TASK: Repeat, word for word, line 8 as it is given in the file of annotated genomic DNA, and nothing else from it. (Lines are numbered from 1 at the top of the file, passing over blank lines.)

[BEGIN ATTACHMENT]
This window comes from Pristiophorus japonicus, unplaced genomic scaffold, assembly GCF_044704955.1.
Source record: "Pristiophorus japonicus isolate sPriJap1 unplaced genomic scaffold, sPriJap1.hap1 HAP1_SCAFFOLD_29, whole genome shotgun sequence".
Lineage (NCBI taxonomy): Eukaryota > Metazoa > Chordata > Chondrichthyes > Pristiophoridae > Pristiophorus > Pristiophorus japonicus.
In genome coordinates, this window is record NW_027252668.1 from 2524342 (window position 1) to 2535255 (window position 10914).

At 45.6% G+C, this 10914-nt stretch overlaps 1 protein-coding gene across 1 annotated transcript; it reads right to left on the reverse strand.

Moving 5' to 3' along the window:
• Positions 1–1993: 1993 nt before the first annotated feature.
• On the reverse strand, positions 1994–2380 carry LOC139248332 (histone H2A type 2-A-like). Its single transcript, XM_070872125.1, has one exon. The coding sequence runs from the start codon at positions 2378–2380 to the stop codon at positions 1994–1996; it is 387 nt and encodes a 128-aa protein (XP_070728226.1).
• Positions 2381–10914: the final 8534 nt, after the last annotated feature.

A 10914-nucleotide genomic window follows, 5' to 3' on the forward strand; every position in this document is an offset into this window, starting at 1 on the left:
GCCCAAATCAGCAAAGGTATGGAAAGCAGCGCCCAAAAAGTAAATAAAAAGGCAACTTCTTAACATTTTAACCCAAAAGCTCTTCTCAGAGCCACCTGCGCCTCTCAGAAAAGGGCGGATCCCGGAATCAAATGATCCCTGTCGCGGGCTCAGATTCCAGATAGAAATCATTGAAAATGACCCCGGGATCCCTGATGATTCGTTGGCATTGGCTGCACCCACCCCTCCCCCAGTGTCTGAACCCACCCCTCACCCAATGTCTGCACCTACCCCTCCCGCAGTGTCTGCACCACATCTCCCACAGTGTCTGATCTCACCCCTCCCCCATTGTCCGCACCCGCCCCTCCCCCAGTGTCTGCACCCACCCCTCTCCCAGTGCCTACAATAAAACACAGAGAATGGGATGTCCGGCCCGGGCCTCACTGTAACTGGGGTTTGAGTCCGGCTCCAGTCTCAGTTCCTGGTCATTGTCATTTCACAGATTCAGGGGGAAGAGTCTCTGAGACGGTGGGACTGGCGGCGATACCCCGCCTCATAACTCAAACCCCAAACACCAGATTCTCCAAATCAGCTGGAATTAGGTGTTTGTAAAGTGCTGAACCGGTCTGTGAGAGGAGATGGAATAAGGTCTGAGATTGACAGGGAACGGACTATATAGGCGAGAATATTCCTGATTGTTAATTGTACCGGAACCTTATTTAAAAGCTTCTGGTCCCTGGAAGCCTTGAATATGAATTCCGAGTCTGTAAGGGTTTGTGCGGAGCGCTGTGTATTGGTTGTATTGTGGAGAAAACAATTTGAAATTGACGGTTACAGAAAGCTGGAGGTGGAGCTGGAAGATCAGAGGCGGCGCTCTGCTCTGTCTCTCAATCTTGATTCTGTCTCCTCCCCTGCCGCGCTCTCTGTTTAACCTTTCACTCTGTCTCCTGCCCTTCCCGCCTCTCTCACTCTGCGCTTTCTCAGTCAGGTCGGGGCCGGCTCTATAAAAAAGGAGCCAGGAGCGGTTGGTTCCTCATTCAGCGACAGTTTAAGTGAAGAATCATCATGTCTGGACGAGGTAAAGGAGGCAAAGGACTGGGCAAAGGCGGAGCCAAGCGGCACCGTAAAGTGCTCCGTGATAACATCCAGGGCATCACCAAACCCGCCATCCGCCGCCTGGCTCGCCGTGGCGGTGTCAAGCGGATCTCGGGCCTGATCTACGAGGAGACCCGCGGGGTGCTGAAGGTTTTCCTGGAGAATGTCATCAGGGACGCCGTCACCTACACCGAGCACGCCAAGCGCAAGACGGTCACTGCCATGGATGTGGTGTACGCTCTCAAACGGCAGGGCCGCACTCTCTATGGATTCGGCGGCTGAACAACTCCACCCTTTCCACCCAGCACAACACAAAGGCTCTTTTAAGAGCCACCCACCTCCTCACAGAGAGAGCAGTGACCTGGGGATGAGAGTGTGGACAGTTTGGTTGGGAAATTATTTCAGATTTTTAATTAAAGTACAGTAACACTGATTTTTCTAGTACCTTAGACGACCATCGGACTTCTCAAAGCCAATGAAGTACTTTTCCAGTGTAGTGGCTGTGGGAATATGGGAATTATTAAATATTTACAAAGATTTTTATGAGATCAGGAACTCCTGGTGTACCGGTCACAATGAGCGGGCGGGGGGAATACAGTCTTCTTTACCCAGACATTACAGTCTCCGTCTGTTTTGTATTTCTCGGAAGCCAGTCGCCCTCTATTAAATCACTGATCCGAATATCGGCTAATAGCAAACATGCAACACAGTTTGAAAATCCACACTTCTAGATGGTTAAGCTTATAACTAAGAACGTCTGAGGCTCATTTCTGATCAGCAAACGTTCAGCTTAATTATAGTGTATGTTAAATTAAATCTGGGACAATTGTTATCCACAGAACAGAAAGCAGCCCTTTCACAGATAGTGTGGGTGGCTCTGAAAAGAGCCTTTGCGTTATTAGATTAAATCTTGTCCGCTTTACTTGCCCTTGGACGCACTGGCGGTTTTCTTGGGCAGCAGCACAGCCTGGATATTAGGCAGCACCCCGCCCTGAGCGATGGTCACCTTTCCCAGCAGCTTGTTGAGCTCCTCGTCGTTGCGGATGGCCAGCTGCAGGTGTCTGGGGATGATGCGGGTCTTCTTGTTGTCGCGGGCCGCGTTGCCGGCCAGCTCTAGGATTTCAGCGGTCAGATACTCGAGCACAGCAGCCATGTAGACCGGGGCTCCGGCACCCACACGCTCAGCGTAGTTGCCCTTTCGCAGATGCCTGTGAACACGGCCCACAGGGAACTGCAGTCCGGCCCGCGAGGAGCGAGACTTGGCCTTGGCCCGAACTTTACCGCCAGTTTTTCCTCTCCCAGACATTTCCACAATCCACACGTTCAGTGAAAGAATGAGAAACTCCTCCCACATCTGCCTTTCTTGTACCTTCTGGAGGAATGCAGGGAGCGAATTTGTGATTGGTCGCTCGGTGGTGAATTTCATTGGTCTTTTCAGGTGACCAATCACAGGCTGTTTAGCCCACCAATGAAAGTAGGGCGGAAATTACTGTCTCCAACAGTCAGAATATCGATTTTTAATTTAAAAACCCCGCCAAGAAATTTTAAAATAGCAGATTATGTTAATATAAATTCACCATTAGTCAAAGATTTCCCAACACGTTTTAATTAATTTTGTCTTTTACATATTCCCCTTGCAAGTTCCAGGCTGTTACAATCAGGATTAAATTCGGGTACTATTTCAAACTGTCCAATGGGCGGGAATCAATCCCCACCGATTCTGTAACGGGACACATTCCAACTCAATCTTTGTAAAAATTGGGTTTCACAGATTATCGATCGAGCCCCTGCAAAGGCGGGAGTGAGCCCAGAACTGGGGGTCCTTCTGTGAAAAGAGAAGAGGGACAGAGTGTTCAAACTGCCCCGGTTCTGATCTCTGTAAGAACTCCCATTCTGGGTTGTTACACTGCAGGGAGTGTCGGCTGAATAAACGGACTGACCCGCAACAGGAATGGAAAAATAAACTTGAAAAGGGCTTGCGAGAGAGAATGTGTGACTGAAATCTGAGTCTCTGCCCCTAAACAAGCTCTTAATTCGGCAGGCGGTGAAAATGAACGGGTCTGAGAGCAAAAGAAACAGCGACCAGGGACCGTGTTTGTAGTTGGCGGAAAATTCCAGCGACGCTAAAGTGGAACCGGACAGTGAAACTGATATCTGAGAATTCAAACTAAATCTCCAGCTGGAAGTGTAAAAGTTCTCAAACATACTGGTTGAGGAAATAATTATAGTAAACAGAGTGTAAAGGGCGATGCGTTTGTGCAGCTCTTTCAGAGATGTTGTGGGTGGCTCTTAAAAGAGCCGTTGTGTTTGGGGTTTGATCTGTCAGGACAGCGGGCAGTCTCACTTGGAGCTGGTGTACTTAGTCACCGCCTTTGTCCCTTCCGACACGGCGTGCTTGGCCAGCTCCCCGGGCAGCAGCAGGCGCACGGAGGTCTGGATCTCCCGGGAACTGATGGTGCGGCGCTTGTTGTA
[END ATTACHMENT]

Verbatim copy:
• On the reverse strand, positions 1994–2380 carry LOC139248332 (histone H2A type 2-A-like). Its single transcript, XM_070872125.1, has one exon. The coding sequence runs from the start codon at positions 2378–2380 to the stop codon at positions 1994–1996; it is 387 nt and encodes a 128-aa protein (XP_070728226.1).